Stuffed Wawa hoagie hats, the fashion accessory you never knew you needed

Stuffed Wawa hoagie hats, the fashion accessory you never knew you needed

Danya Henninger / Billy Penn

Wawa hoagie day means free breakfast for Philly’s homeless vets

The company’s best sandwich makers in each state helped deliver 1000 Shortis to a center in Old City.

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It was breakfast time at the the Veterans Multi-Service Center at Fourth and Race in Old City, but one man had three Wawa hoagies stacked next to his chair. The fellow next to him had two stuffed in each pocket of his cargo shorts, plus another three under his arm. A woman nearby had already peeled back the wrapper and was digging into hers, despite the early hour.

Across the room, another man shouted for a Sharpie. He’d come up with the idea to use his hoagie as an autograph book, and have it signed by second-year Philadelphia Eagle Anthony Denham.

Eagles tight end Anthony Denham autographs a hoagie

Eagles tight end Anthony Denham autographs a hoagie

Danya Henninger / Billy Penn

The 6′ 4″, 235-lb. tight end was happy to oblige. Denham come to the center to help deliver the 1,000 free hoagies to homeless vets, and appeared to be having a blast, smiling and chatting as he tossed dozens and dozens of Italian and turkey-cheese Shortis to hungry Philadelphians.

Originally from Los Angeles and a college player at Utah, Denham had never even heard of a “hoagie” before being traded here in 2016. “We called them ‘subs,’” he explained. The first time he ran into the word was by accident.

“My first cheesesteak, when I ordered it, I asked for lettuce and tomato,” he recalled. “The guy said, ‘So you want a cheesesteak hoagie?’ I said sure. Big mistake. I’m never eating that again.” He shook his head at the memory.

Denham shows off the first two hoagies he's ever made. He still hasn't eaten one...yet.

Denham shows off the first two hoagies he's ever made. He still hasn't eaten one...yet.

Danya Henninger / Billy Penn

“I’ve had lots more cheesesteaks since then, but never a real hoagie,” he admitted, grinning. “But now I’d definitely like to try one.” (He would probably choose turkey, he said, with both American and Swiss, plus mayo, lettuce, tomato and onion.)

Denham couldn’t help but be in a good mood. The upbeat cheer that pervaded the 25th annual Wawa Hoagie Day was infectious.

Matching hoagie hats, signed by Denham

Matching hoagie hats, signed by Denham

Danya Henninger / Billy Penn

It had all kicked off at 5 a.m., when 150 Wawa associates (the company’s term for employees, most of whom are stockholders) poured into the ground floor of the Constitution Center to begin construction of six tons of hoagie. Resident DJ Marc Maiolino — whose official title is Wawa Manager of Workforce Planning and Performance Management but who’s been spinning at corporate events for the past three decades — sparked up the turntables.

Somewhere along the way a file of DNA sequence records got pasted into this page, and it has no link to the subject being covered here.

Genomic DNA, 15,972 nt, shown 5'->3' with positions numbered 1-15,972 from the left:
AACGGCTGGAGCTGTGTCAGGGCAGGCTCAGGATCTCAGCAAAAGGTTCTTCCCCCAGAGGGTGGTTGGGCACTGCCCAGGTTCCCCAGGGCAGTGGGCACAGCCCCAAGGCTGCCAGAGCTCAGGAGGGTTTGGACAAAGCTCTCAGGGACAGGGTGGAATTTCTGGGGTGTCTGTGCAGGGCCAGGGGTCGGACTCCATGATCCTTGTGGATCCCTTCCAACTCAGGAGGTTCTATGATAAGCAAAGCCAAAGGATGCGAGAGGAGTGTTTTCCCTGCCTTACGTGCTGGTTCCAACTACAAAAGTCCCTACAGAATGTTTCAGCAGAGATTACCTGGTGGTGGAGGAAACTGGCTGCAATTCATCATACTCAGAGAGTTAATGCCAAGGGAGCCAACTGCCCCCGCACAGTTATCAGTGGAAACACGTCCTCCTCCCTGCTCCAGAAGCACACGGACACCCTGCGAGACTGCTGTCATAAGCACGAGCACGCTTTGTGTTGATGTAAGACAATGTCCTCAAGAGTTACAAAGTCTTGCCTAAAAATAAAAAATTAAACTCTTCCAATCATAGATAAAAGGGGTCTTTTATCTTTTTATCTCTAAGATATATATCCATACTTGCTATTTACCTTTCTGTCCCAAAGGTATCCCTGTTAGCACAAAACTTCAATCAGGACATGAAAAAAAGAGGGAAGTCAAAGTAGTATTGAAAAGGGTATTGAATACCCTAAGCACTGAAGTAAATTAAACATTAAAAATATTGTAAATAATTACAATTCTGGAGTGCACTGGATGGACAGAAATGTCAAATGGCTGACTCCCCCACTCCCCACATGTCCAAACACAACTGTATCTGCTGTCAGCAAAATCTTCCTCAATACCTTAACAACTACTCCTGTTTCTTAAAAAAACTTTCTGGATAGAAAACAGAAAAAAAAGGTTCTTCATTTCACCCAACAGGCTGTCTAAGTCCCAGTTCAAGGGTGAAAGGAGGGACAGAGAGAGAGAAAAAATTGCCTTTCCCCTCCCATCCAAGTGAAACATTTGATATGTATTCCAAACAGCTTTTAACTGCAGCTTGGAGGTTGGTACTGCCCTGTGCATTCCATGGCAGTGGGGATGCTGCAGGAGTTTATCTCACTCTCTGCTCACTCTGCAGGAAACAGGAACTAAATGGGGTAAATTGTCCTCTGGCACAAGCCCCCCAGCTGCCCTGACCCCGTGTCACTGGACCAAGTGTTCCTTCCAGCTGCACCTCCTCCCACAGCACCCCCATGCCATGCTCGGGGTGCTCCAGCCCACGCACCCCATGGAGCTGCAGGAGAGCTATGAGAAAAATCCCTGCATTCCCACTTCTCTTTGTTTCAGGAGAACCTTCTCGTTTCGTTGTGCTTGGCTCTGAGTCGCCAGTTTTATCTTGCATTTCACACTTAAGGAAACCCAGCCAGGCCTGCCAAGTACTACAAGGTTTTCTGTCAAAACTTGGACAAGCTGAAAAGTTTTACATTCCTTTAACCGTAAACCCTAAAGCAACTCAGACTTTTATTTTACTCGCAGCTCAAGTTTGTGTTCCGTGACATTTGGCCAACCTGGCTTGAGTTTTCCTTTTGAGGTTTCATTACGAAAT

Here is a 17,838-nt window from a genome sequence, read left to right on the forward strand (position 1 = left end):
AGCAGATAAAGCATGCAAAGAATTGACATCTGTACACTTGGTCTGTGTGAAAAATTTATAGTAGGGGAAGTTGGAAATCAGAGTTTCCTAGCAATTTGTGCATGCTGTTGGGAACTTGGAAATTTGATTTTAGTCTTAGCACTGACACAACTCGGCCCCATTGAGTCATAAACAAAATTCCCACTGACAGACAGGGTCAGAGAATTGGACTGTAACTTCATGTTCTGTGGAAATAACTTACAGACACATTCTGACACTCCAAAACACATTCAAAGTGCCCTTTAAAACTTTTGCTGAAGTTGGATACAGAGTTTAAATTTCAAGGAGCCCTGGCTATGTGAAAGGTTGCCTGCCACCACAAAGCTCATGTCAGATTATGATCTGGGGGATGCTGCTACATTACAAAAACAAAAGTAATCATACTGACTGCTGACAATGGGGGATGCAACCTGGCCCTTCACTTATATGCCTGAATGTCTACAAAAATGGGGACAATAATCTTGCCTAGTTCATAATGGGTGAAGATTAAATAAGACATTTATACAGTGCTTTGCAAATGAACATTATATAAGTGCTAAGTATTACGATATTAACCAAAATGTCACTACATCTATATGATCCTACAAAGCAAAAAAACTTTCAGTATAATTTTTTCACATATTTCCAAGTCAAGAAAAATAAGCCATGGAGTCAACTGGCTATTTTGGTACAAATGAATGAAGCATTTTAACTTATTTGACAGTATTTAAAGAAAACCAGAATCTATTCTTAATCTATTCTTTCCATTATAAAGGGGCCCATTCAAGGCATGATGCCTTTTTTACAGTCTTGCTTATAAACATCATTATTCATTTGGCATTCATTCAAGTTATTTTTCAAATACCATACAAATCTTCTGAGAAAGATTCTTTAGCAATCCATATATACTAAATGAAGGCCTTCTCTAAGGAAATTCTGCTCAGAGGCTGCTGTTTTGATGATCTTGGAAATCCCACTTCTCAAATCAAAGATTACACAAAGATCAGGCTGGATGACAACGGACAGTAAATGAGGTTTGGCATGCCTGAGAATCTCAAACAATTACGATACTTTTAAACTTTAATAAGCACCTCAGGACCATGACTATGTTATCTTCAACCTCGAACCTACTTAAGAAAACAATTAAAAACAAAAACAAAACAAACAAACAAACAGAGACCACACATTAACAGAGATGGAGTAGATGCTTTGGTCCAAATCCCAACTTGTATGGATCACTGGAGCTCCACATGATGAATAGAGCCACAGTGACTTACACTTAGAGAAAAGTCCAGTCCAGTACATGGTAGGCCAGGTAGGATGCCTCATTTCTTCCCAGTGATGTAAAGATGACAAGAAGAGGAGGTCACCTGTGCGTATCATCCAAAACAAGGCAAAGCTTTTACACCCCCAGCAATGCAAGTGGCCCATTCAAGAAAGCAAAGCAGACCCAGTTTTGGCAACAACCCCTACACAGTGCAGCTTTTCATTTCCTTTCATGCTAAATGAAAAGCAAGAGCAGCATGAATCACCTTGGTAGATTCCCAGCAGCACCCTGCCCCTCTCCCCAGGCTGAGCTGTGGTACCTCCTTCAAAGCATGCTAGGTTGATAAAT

Music began blasting, hips began shaking, and as they danced and sang, associates’ hands began moving in lunch-rush speed. Cheese. Meat. Lettuce. Onion. Dressing. Tomato. Whip out a wrapper, roll the whole thing up, tape it closed and onto the next.

As boxes of hoagies began to fill up, the party only got more lively. Wawa mascot Wally Goose showed up, along with his pal, the Walking Shorti, and they got into the dance game. News cameras poured down the stairs, capturing imagery of the loading of the day’s first truckload, which contained 5,000 hoagies destined for local hunger nonprofit Philabundance. The rest of the sandwiches would be given away to the general public on Independence Mall, part of a salute to the troops honoring Wawa’s longstanding partnership with the USO.

An Italian Shorti, one of thousands served free today

An Italian Shorti, one of thousands served free today

Danya Henninger / Billy Penn

Among the sandwich makers, no one appeared to be having more fun than the table staffed by the Wawa Hoagie Heroes.

While the rest of the workers were made up of Philly-area employees who’d volunteered to participate, this crew within a crew were specially chosen. Representing each of Wawa’s six states, they were the folks deemed best at making the convenience store’s signature sandwiches.

“There was a regional competition,” said Pam Laspina, who’s been with the company 14 years and was sporting a temporary Wawa tattoo on each cheek. “We had to build hoagies and give out samples, and also answer questions. They asked what our favorite condiment was, and I said hot peppers, because they’re hot like me! I think that’s why they picked me.”

When you love your workplace so much you wear it on your face

When you love your workplace so much you wear it on your face

Danya Henninger / Billy Penn

Two-and-a-half-year employee Eric Hoolihan from Orlando was pretty sure why he’d been chose as a Hero. “I’m just good at what I do.”

As for Alysha Rimby from Atco, NJ, it was her dedication to the cause that landed her in the Hero lineup. “I volunteer to do taxes for veterans, and when I heard this was a volunteer thing that would help vets, I wanted to do it.”

She added a warning: “You probably don’t want to talk to me if you’re covering the Eagles player. I’m a Dallas fan. We’re a better team. We have way more rings.”

Still, when Denham showed up, Rimby had him sign her stuffed Wawa hoagie hat. “It’s for my son,” she explained. “Plus, this day is worth remembering.”